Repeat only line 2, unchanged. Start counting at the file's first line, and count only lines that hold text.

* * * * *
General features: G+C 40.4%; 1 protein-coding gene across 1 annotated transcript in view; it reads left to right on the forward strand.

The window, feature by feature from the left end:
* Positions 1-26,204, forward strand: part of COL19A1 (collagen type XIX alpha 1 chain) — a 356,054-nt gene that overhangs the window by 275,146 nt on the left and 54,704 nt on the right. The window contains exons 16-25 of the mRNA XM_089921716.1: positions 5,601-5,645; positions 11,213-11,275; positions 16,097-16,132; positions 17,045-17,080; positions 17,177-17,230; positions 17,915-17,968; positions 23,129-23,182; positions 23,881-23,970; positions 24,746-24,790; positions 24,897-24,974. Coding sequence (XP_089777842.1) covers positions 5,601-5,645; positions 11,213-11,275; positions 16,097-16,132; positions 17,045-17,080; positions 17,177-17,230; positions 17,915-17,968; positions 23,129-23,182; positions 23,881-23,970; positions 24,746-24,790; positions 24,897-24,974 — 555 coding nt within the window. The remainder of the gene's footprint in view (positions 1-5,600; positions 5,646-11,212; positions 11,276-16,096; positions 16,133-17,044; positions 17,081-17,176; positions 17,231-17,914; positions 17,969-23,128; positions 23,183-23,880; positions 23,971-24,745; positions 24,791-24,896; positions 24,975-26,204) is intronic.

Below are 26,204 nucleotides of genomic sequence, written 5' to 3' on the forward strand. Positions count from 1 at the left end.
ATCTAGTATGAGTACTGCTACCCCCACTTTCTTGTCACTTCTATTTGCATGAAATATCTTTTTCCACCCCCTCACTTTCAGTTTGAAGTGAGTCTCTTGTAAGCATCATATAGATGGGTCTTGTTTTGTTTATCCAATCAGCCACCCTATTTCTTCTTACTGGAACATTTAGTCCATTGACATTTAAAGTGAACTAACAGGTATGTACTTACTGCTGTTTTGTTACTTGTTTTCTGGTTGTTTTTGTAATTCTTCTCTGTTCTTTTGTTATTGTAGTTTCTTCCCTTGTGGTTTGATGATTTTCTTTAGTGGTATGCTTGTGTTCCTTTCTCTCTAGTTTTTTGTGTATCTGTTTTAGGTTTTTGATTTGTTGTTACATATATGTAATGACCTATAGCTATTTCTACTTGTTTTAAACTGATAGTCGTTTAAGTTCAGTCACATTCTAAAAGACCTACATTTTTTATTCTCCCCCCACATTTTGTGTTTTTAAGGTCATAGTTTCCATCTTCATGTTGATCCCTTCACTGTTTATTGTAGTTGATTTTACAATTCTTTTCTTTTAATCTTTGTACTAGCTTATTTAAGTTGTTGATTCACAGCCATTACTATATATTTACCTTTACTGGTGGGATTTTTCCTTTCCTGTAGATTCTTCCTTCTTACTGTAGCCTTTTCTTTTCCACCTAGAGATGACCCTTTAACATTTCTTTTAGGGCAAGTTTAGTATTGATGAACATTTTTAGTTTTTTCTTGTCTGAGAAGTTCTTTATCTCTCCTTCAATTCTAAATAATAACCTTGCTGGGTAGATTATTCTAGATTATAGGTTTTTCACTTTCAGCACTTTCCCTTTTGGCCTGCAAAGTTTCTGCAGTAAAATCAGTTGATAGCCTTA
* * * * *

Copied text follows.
The window, feature by feature from the left end: